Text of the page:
Say-on-pay is our focus in the second of our series on looking at the past season, through reviewing the ISS post-season report. The vote continues to be routine for most companies, as almost 80% of the Russell 3000 companies receive support above 90%.
To get these kinds of results, companies recognize that it’s crucial to score favorably in ISS’ evaluation. Contrary to what some may believe, a mark of “high concern” under the ISS quantitative test will not automatically translate into a negative recommendation. This was proven during the season with ISS recommending against say-on-pay for only 51% of those companies, as the qualitative analysis allowed ISS to recommend in favor of the remaining companies notwithstanding poor quantitative scores. However, 4% of companies that scored well, as “low concern” companies, still faced “against” recommendations due to problematic pay practices or lack of sufficient responsiveness to the prior year’s low say-on-pay vote. This includes Apple, due to its compensation for officers other than the CEO. 27% of companies graded “medium concern” also fared unfavorably in terms of ISS recommendations.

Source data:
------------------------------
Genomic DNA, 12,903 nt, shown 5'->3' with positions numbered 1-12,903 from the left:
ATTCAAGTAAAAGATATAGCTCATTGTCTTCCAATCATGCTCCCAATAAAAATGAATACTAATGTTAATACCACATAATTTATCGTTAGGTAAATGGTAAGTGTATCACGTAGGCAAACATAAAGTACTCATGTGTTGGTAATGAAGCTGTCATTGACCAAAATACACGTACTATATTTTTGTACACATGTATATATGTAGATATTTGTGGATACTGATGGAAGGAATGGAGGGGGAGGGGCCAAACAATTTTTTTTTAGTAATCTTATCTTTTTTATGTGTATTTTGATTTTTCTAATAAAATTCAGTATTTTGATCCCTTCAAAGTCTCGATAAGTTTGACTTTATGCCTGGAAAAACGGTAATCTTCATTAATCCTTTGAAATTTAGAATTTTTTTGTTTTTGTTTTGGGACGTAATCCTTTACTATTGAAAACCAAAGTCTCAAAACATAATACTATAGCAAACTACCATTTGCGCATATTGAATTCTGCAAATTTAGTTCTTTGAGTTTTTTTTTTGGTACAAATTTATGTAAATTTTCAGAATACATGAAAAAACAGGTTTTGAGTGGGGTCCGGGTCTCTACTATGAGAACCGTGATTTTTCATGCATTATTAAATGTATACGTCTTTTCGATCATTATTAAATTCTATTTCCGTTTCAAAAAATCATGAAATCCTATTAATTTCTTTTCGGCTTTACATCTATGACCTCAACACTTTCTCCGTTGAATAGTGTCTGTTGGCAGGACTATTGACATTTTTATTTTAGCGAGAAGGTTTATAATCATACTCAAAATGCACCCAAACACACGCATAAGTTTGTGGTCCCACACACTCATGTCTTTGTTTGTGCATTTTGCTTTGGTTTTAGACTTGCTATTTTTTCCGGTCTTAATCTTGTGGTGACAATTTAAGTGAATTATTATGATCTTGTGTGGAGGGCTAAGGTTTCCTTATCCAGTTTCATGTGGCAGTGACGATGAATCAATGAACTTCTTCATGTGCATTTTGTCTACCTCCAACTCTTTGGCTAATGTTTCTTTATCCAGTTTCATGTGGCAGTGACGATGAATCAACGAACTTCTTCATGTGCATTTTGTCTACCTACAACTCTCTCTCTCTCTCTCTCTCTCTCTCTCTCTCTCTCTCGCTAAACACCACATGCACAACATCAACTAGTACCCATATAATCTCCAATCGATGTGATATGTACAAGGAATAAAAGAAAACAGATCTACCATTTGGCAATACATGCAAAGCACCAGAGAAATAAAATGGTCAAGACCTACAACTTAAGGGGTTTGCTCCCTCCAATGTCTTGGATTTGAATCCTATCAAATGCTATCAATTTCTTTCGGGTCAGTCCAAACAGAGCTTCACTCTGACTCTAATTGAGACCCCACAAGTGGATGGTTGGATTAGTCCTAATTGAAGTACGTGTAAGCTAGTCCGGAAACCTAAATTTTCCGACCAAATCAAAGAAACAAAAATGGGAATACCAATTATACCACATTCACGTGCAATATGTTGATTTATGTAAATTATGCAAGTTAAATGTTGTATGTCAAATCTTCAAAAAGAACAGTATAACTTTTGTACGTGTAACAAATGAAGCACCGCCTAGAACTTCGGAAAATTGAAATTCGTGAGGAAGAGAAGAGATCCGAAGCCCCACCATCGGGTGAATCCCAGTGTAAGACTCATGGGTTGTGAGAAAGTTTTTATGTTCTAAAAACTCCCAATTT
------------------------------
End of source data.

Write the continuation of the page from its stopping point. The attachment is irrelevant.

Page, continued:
Even companies that did well need to remain vigilant, given that one year’s good results do not guarantee the next. The reverse is also true. Companies that faced challenges in 2012 were able to obtain better results this year, primarily through fairly substantial shareholder outreach as disclosed in the proxy statement. Engagement is not enough, however, as evidenced by Abercrombie & Fitch’s efforts. After receiving less than 25% in favor in 2012, the company engaged with shareholders representing over 50% of the votes and made several changes, but not in the design of the CEO’s option awards, which was criticized by ISS. This resulted in another failed vote with even less support at 20%.
Finally, of the 995 equity incentive plans voted on, ISS supported 73%, but ultimately only 8 plans did not pass.